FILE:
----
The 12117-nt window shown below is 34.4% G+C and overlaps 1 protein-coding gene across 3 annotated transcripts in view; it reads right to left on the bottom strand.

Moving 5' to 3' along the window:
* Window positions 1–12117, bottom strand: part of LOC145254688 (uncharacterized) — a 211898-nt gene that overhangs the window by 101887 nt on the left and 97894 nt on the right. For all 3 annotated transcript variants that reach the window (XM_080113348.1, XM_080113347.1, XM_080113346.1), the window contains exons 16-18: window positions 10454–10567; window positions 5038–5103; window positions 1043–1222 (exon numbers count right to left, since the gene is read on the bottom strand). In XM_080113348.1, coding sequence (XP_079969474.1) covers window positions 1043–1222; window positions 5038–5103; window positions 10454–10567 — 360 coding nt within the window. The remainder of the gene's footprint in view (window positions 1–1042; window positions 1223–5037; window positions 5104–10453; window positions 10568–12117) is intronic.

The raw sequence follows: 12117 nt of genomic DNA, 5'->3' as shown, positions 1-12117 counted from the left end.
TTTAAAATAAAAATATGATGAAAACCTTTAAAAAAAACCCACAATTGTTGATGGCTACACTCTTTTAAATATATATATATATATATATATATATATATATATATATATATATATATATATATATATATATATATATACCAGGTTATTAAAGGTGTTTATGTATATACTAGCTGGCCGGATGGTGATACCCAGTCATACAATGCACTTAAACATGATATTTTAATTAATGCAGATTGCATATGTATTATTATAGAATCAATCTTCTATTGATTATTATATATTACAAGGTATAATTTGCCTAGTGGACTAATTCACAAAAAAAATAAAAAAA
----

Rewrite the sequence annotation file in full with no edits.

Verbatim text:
The 12117-nt window shown below is 34.4% G+C and overlaps 1 protein-coding gene across 3 annotated transcripts in view; it reads right to left on the bottom strand.

Moving 5' to 3' along the window:
* Window positions 1–12117, bottom strand: part of LOC145254688 (uncharacterized) — a 211898-nt gene that overhangs the window by 101887 nt on the left and 97894 nt on the right. For all 3 annotated transcript variants that reach the window (XM_080113348.1, XM_080113347.1, XM_080113346.1), the window contains exons 16-18: window positions 10454–10567; window positions 5038–5103; window positions 1043–1222 (exon numbers count right to left, since the gene is read on the bottom strand). In XM_080113348.1, coding sequence (XP_079969474.1) covers window positions 1043–1222; window positions 5038–5103; window positions 10454–10567 — 360 coding nt within the window. The remainder of the gene's footprint in view (window positions 1–1042; window positions 1223–5037; window positions 5104–10453; window positions 10568–12117) is intronic.

The raw sequence follows: 12117 nt of genomic DNA, 5'->3' as shown, positions 1-12117 counted from the left end.
TTTAAAATAAAAATATGATGAAAACCTTTAAAAAAAACCCACAATTGTTGATGGCTACACTCTTTTAAATATATATATATATATATATATATATATATATATATATATATATATATATATATATATATATATATATACCAGGTTATTAAAGGTGTTTATGTATATACTAGCTGGCCGGATGGTGATACCCAGTCATACAATGCACTTAAACATGATATTTTAATTAATGCAGATTGCATATGTATTATTATAGAATCAATCTTCTATTGATTATTATATATTACAAGGTATAATTTGCCTAGTGGACTAATTCACAAAAAAAATAAAAAAA